The Lost Prince Author:Frances Hodgson Burnett A beloved classic, this book is about Marco Loristan, his father, and his friend, a street urchin called "The Rat". Marco's father, Stefan, is a Samavian patriot working to overthrow the cruel dictatorship in the kingdom of Samavia. Marco and his father come to London where Marco strikes up a friendship with a crippled street urchi... more »n known as The Rat. The friendship occurs when Marco overhears The Rat shouting in military form. Marco discovers he had stumbled upon a club known as the Squad, where the boys drill under the leadership of The Rat, whose education and imagination far exceeds their own.
Stefan, realizing that two boys are less likely to be noticed, entrusts them with a secret mission to travel across Europe giving the secret sign: 'The Lamp is lighted.' Marco is to go as the Bearer of the Sign while The Rat goes as his Aide-de-Camp (so-named at his own request).
This brings about a revolution which succeeds in overthrowing the old regime and re-establishing the rightful king. When Marco and The Rat return to London, Stefan has already left for Samavia. They wait there with his father's faithful bodyguard, Lazarus, until Stefan calls. The book ends in a climactic scene as Marco realizes his father is the descendant of Ivor Fedorovitch and thus the rightful king of Samavia.« less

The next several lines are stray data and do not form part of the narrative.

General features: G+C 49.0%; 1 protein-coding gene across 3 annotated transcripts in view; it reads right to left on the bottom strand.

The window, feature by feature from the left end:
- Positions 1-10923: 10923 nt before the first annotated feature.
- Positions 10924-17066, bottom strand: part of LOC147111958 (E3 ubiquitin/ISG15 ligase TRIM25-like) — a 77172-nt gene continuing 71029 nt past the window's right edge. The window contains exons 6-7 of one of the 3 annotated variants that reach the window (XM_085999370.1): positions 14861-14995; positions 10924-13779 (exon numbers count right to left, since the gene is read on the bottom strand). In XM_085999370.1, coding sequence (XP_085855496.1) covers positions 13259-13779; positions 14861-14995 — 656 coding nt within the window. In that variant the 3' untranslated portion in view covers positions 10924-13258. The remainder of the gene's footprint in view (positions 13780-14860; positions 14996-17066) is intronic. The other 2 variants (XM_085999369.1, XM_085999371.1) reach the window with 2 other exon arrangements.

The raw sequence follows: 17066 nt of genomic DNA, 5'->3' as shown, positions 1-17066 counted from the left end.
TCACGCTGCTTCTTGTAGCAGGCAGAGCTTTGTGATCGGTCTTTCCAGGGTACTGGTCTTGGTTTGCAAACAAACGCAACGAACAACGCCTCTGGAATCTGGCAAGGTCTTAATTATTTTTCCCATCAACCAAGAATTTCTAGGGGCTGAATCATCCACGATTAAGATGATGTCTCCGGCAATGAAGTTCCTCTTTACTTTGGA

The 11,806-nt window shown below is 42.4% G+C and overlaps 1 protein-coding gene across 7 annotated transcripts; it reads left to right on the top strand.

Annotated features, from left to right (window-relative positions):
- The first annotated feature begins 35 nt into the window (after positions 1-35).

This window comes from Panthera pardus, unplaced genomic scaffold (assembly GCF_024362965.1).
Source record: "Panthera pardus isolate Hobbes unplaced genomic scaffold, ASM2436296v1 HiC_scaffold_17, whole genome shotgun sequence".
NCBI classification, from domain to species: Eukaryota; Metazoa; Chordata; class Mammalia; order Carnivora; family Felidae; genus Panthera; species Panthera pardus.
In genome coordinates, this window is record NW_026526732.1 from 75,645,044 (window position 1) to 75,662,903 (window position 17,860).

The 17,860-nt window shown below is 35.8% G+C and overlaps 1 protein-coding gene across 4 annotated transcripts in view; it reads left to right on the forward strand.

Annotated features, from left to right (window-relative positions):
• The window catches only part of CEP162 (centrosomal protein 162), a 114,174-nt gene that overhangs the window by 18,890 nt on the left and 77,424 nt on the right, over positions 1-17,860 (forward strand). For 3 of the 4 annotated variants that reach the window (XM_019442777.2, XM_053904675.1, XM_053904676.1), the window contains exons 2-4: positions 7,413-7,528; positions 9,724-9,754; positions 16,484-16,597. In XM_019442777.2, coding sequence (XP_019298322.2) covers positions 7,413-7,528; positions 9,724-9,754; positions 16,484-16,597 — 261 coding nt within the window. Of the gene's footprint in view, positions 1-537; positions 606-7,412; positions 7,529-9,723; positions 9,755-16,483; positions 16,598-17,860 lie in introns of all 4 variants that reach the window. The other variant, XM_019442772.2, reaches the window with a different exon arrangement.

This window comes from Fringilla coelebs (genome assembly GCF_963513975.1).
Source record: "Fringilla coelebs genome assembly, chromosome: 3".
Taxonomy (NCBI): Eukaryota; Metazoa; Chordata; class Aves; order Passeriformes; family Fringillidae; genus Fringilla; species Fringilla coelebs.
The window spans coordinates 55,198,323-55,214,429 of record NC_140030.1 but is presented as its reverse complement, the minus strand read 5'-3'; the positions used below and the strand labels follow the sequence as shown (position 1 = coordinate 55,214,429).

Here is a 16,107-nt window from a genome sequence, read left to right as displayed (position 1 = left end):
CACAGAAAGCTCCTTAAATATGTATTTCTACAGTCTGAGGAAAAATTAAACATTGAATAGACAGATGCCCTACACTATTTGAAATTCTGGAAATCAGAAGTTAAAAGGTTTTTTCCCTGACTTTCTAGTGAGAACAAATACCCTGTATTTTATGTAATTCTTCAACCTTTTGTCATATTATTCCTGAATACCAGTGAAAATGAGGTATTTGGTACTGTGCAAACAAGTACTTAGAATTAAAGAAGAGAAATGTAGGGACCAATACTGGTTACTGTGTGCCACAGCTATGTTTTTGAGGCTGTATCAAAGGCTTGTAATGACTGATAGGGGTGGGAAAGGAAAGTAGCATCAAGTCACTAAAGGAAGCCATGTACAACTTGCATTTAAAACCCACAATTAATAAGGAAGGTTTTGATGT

This is a melodramatic story of the type popular in the 19th and very early 20th century. As such, there are many passages which exist for no other reason than to increase the melodrama. Meanwhile, all but the dullest reader knows, almost from the beginning, how it will end and who Marco and his father truly are.
Yet, it is an interesting and entertaining read. Quite different from most of today's novels. In fact, I don't believe the word 'sex' was ever mentioned, let alone described in a superficial scene totally unrelated to the book's plot, as is so common in many of today's New York Times "best sellers."